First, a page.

Asking Gio whether a small company is in a better position to provide business opportunities to its customer base, he replies that that is 100% correct.  He emphasises that the messaging between brand and customer doesn’t get lost in translation.  Citing Apple, Gio describes how Steve Jobs got the whole model right – a global brand that seemed to talk to everyone individually but is that continuing with someone different at the helm?  Are large more companies more interested in big fat pay checks and the P&L than innovating?  As you would expect, Gio and Nick have strong views on that one!  Nick points out that large companies can copy and imitate or simply acquire smaller innovative companies.

Everyone has improved their communication systems during Covid and here we are Zooming instead of burning both fuel and time meeting up together.  Will these new systems remain?  Both Nick and Gio strongly believe that we have changed the way of working and, largely, for the better – certainly better for the environment.

We touch again on the FIT Show and I would suggest that listening to both Nick and Gio on the subject is worthwhile and probably mirrors many peoples’ thoughts. It’s clear that everyone wants and values the FIT Show but sometimes hard decisions need to be made and Covid and its resulting aftermath has made postponement the right thing to do.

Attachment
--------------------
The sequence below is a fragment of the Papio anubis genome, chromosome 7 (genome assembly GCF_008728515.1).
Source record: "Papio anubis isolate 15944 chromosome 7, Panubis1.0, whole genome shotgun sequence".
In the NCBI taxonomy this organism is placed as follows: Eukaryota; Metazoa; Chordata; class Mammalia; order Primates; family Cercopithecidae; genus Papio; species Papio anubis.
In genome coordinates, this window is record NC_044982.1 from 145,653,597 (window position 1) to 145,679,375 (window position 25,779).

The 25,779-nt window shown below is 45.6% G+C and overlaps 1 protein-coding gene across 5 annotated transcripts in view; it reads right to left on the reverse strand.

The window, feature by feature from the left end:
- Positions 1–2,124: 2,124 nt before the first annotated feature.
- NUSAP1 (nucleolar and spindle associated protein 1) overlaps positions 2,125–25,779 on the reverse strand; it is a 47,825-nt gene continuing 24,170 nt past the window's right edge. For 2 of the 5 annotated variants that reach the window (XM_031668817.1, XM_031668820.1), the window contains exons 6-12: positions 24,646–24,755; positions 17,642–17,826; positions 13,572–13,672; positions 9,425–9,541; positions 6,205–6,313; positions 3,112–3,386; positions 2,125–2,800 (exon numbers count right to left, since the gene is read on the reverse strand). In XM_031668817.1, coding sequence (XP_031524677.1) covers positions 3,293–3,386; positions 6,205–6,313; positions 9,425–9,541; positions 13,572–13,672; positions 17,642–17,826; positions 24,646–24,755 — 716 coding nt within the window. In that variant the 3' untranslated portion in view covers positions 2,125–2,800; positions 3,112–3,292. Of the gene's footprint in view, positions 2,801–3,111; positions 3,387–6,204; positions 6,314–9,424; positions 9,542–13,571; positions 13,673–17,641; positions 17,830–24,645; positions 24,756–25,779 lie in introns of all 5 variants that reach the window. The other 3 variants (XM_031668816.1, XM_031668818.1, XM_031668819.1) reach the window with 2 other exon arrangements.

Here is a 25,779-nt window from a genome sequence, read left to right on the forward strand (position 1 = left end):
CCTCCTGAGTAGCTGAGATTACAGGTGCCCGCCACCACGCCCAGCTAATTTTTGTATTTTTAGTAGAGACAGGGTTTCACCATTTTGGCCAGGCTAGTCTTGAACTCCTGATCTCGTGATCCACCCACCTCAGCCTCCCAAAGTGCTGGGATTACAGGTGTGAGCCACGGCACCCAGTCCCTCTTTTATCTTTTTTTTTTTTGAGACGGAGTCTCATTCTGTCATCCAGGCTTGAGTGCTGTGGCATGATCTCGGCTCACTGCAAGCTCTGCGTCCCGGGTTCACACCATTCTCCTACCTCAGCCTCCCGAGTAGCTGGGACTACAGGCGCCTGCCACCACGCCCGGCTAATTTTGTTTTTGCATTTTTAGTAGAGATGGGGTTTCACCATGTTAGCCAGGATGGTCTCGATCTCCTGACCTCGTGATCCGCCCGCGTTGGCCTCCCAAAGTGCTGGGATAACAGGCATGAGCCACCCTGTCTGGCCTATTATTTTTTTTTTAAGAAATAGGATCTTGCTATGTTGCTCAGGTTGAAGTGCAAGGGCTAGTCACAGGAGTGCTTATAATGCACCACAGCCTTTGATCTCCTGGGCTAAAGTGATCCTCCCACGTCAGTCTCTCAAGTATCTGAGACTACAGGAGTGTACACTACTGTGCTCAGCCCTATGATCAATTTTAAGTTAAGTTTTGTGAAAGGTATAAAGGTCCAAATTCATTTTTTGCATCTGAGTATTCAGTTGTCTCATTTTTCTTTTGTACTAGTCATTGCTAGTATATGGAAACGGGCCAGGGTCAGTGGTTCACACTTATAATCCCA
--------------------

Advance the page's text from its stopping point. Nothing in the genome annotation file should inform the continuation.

Supply chain issues are one of the results of the pandemic and as Nick points out, he still has a month’s worth of stock on that ship that tried doing a three point turn in the Suez Canal!  It really has been a perfect storm and when it comes to smart products the semi-conductor shortage is key and that also affects the motor industry among others.

Going full circle, we talked at the start about small companies being more nimble, but small companies rely on large companies for supply of raw materials and components.  Basically, both large and small companies are reliant on each other in many ways.

Listening to both Nick Dutton and Gio Laporta has been fascinating.  These are two larger than life characters who are well known in our industry and who are not afraid to tell it as it is.  I recommend watching the full interview Gio and Nick!